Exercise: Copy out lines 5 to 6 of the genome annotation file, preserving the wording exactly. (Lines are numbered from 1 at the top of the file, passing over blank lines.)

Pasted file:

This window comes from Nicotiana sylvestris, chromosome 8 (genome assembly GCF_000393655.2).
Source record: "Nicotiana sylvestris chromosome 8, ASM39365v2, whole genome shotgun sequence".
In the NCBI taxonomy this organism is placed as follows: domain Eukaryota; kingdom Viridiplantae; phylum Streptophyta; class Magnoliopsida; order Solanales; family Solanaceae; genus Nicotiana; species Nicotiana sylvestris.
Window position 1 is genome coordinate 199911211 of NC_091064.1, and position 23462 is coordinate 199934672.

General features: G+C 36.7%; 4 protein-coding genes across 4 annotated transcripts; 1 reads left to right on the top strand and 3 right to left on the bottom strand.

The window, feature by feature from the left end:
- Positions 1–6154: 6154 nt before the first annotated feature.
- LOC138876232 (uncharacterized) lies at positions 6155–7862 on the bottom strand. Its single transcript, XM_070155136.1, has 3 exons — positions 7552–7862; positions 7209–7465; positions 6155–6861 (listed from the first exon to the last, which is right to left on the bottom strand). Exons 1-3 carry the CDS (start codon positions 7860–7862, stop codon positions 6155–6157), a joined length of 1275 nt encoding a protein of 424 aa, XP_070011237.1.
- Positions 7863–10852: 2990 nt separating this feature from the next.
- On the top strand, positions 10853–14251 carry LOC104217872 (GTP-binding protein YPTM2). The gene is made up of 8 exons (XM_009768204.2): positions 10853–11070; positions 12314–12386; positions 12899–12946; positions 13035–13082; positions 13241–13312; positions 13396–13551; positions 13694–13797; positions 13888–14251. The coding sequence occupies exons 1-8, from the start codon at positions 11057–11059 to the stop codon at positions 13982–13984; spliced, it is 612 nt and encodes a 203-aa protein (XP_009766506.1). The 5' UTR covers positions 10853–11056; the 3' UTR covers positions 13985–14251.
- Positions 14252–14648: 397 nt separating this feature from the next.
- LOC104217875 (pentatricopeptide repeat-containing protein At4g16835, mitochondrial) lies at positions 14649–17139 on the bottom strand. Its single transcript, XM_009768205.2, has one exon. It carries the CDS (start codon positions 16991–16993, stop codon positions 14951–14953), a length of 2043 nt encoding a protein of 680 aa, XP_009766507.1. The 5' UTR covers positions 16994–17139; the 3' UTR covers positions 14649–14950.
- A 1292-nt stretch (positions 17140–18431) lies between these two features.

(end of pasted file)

General features: G+C 36.7%; 4 protein-coding genes across 4 annotated transcripts; 1 reads left to right on the top strand and 3 right to left on the bottom strand.

The window, feature by feature from the left end: